Cold Strikes Again

northern exposures

frosted trees-0316

The ghostly shimmer is a phenomena that I photograph every chance I get. I know it looks like some digital effect, but it’s the real stuff. You see it on sunny days, when the sunlight backlights tiny spicules of ice in the air. Really, they are everywhere but you can only see them when the angle between the sun, the crystals and you are just right.

Temperatures dropped into the mid 40’s (below) the past two days. Everybody here agrees that is cold. So I celebrated by getting my neighbor’s truck stuck in the snow. Officer Mike came to the rescue, but on the final wench that set me free, he backed into deep snow on the other side of the road and couldn’t get out. I guess you could say we had a “get stuck” party.


12 thoughts on “Cold Strikes Again

    1. They float like dust particles in the air. You know how ice and snow can pass directly to the vaporous state without first transforming to water (sublimation)? I think this may be a reverse process that causes the vaporous state to transform directly to the solid state without passing through the intermediate liquid step. In a photograph, some of the crystals appear quite large, but that is an optical effect related to depth of field. All the spicules are extremely small, which explains why they can remain suspended in air for so long.

        1. Wow, thanks for the link! I’ll look at it carefully. I have seen so many atmospheric phenomena up here and have wanted a good resource for reading up about them.

          1. I have noticed so many phenomena in recent years, thanks to that website – it’s amazing! Sun dogs and sun pillars, a fogbow, sun and moon haloes, and a ‘glory’ seen from a plane. I am sure you get to see some wonderful natural sights where you are!

          2. Yes, but some you mentioned are unfamiliar to me, like the “glory.” The pillars are one of the first things I saw, and they can be huge. I think I’ve posted about them a few times. Photographs just don’t bring the reality of them quite home, I think. They look so unnatural I’m afraid readers will think I faked them. Back in Texas, we had haloes around the moon, but that was about it. There is so much to see. I wouldn’t trade our time here for anything.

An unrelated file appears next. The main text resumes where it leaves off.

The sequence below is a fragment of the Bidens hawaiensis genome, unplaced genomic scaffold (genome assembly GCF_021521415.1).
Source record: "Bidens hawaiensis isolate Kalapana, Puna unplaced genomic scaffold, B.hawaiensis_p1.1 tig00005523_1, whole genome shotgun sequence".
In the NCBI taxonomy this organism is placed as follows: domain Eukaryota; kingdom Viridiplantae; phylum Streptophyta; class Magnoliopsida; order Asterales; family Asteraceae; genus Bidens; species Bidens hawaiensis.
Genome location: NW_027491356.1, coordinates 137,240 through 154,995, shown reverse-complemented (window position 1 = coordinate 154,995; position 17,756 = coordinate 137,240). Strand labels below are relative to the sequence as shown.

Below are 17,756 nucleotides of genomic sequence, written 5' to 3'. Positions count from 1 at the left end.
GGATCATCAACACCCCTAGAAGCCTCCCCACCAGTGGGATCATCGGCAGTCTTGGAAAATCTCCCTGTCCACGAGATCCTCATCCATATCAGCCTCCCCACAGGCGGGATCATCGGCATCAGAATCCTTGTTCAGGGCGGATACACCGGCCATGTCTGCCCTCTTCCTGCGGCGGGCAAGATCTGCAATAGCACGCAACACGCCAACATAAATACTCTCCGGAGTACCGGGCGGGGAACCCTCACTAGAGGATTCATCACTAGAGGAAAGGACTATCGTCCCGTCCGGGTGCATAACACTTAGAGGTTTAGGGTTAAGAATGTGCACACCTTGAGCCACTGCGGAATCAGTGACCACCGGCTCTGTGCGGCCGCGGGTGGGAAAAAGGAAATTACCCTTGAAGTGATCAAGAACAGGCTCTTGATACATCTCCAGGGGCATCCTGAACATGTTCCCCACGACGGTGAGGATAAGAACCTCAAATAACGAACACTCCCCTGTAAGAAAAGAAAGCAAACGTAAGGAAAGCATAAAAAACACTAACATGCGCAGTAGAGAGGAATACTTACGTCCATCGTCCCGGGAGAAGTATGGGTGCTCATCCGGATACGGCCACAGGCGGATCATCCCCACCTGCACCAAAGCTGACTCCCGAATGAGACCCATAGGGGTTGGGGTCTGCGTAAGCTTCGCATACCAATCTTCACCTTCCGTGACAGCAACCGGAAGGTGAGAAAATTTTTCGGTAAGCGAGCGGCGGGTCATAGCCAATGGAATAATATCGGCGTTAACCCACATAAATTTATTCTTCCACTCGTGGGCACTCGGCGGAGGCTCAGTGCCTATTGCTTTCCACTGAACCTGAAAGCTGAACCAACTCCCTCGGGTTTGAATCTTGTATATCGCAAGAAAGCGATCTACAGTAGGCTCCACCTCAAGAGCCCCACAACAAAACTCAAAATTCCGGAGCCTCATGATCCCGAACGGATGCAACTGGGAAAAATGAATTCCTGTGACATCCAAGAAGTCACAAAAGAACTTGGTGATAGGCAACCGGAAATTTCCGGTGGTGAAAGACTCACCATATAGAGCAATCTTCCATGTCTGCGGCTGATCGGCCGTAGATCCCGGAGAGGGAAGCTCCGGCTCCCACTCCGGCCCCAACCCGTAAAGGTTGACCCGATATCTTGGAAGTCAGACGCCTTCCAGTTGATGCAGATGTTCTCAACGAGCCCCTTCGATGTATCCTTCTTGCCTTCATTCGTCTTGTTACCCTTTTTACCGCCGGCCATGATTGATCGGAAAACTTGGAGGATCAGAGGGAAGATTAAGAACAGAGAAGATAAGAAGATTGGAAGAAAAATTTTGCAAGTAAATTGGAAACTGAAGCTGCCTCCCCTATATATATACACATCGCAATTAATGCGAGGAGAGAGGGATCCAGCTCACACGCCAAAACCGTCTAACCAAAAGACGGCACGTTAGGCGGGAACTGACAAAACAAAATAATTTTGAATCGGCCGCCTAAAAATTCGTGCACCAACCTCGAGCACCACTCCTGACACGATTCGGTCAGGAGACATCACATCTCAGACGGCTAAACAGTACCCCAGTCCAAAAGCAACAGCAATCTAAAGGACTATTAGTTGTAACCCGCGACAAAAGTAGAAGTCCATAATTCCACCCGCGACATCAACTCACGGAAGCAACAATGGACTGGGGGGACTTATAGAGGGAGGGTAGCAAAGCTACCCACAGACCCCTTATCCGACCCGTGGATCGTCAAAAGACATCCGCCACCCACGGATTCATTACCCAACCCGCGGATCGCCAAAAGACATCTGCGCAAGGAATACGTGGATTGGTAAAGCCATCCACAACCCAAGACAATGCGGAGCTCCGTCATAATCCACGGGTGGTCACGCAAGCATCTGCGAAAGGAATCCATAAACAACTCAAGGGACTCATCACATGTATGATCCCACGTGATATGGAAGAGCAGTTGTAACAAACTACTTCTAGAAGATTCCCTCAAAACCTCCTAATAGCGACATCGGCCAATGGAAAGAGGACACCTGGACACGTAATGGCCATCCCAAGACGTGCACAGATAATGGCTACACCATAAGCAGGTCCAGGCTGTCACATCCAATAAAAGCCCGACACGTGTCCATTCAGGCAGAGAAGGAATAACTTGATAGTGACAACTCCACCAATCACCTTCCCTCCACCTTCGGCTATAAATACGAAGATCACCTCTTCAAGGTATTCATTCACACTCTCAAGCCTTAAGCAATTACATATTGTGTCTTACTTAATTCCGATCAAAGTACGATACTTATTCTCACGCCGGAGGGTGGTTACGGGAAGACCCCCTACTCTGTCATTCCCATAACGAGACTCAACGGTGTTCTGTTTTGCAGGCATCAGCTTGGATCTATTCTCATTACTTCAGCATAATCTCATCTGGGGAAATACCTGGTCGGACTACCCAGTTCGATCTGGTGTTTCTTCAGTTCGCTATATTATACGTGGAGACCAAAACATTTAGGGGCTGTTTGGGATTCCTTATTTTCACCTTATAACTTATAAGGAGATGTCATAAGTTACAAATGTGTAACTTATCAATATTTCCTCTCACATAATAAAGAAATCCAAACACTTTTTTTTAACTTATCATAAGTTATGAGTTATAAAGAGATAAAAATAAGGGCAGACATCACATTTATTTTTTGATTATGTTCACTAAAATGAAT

3. Your air must be so dry and crystal clear. Not like Britain’s cloud-ridden skies! And I’m sure you get marvellous views of the northern lights, which I’ve glimpsed once. What a contrast with Texas – quite a temperature drop, I would think! 🙂

          4. Oh, yes! But I prefer our climate here. I was not born for the heat. Fog off the river is quite common, and we have many overcast days. But we have our share of clear skies and the blue is a marvelous site to me, like my remembrances of Texas skies from my childhood many decades ago. And yes, the aurora is magnificent, but by the time I finish my homework, I’m too tired to go out to see them very often.

          5. I was just admiring your photos in your New Year’s Eve post – so beautiful! I dislike the heat too, but summer in Scotland is usually so mild and so brief that it becomes a distant memory all too soon! Lovely ‘talking’ to you and I look forward to reading more of your posts. Have a good night!

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